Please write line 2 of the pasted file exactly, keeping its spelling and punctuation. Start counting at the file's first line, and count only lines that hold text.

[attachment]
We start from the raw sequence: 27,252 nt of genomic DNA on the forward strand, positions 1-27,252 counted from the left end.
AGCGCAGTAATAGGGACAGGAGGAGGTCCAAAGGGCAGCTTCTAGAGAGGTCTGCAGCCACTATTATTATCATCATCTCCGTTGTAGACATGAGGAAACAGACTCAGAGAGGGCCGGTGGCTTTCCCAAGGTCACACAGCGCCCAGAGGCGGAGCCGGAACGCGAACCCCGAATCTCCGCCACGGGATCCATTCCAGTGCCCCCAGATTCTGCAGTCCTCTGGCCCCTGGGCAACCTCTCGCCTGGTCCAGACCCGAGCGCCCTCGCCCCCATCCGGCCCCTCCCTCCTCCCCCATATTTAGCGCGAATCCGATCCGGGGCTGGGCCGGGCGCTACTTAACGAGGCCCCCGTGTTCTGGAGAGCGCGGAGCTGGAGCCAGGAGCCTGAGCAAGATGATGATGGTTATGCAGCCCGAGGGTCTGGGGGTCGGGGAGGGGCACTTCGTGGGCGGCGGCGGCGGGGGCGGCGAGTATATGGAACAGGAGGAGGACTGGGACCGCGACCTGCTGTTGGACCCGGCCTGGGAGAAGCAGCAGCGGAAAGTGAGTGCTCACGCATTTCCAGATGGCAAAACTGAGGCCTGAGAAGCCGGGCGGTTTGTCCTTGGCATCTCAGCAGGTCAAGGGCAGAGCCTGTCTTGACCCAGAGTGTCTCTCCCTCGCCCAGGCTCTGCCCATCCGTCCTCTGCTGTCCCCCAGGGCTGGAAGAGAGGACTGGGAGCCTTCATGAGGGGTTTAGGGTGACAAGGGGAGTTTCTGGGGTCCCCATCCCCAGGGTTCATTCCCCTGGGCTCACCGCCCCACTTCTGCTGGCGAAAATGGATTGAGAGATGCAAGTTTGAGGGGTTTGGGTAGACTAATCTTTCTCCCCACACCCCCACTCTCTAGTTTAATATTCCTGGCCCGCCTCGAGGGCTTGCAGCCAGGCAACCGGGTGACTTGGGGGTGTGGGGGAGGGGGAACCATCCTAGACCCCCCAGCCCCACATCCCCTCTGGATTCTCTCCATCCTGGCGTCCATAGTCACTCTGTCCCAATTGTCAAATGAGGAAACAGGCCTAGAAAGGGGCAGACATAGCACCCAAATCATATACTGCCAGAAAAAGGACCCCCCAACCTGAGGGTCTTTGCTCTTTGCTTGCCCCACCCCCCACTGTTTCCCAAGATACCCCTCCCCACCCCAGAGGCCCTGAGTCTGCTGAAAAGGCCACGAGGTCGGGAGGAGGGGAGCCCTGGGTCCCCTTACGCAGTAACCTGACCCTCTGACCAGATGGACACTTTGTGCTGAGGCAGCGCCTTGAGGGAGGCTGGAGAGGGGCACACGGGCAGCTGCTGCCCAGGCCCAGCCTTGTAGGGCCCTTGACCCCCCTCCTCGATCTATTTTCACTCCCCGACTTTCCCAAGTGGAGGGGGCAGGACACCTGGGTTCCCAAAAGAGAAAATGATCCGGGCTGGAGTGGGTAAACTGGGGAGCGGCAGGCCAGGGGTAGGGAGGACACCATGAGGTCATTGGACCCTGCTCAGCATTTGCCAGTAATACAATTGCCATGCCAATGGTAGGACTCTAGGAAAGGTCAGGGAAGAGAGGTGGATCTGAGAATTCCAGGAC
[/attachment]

AGCGCAGTAATAGGGACAGGAGGAGGTCCAAAGGGCAGCTTCTAGAGAGGTCTGCAGCCACTATTATTATCATCATCTCCGTTGTAGACATGAGGAAACAGACTCAGAGAGGGCCGGTGGCTTTCCCAAGGTCACACAGCGCCCAGAGGCGGAGCCGGAACGCGAACCCCGAATCTCCGCCACGGGATCCATTCCAGTGCCCCCAGATTCTGCAGTCCTCTGGCCCCTGGGCAACCTCTCGCCTGGTCCAGACCCGAGCGCCCTCGCCCCCATCCGGCCCCTCCCTCCTCCCCCATATTTAGCGCGAATCCGATCCGGGGCTGGGCCGGGCGCTACTTAACGAGGCCCCCGTGTTCTGGAGAGCGCGGAGCTGGAGCCAGGAGCCTGAGCAAGATGATGATGGTTATGCAGCCCGAGGGTCTGGGGGTCGGGGAGGGGCACTTCGTGGGCGGCGGCGGCGGGGGCGGCGAGTATATGGAACAGGAGGAGGACTGGGACCGCGACCTGCTGTTGGACCCGGCCTGGGAGAAGCAGCAGCGGAAAGTGAGTGCTCACGCATTTCCAGATGGCAAAACTGAGGCCTGAGAAGCCGGGCGGTTTGTCCTTGGCATCTCAGCAGGTCAAGGGCAGAGCCTGTCTTGACCCAGAGTGTCTCTCCCTCGCCCAGGCTCTGCCCATCCGTCCTCTGCTGTCCCCCAGGGCTGGAAGAGAGGACTGGGAGCCTTCATGAGGGGTTTAGGGTGACAAGGGGAGTTTCTGGGGTCCCCATCCCCAGGGTTCATTCCCCTGGGCTCACCGCCCCACTTCTGCTGGCGAAAATGGATTGAGAGATGCAAGTTTGAGGGGTTTGGGTAGACTAATCTTTCTCCCCACACCCCCACTCTCTAGTTTAATATTCCTGGCCCGCCTCGAGGGCTTGCAGCCAGGCAACCGGGTGACTTGGGGGTGTGGGGGAGGGGGAACCATCCTAGACCCCCCAGCCCCACATCCCCTCTGGATTCTCTCCATCCTGGCGTCCATAGTCACTCTGTCCCAATTGTCAAATGAGGAAACAGGCCTAGAAAGGGGCAGACATAGCACCCAAATCATATACTGCCAGAAAAAGGACCCCCCAACCTGAGGGTCTTTGCTCTTTGCTTGCCCCACCCCCCACTGTTTCCCAAGATACCCCTCCCCACCCCAGAGGCCCTGAGTCTGCTGAAAAGGCCACGAGGTCGGGAGGAGGGGAGCCCTGGGTCCCCTTACGCAGTAACCTGACCCTCTGACCAGATGGACACTTTGTGCTGAGGCAGCGCCTTGAGGGAGGCTGGAGAGGGGCACACGGGCAGCTGCTGCCCAGGCCCAGCCTTGTAGGGCCCTTGACCCCCCTCCTCGATCTATTTTCACTCCCCGACTTTCCCAAGTGGAGGGGGCAGGACACCTGGGTTCCCAAAAGAGAAAATGATCCGGGCTGGAGTGGGTAAACTGGGGAGCGGCAGGCCAGGGGTAGGGAGGACACCATGAGGTCATTGGACCCTGCTCAGCATTTGCCAGTAATACAATTGCCATGCCAATGGTAGGACTCTAGGAAAGGTCAGGGAAGAGAGGTGGATCTGAGAATTCCAGGAC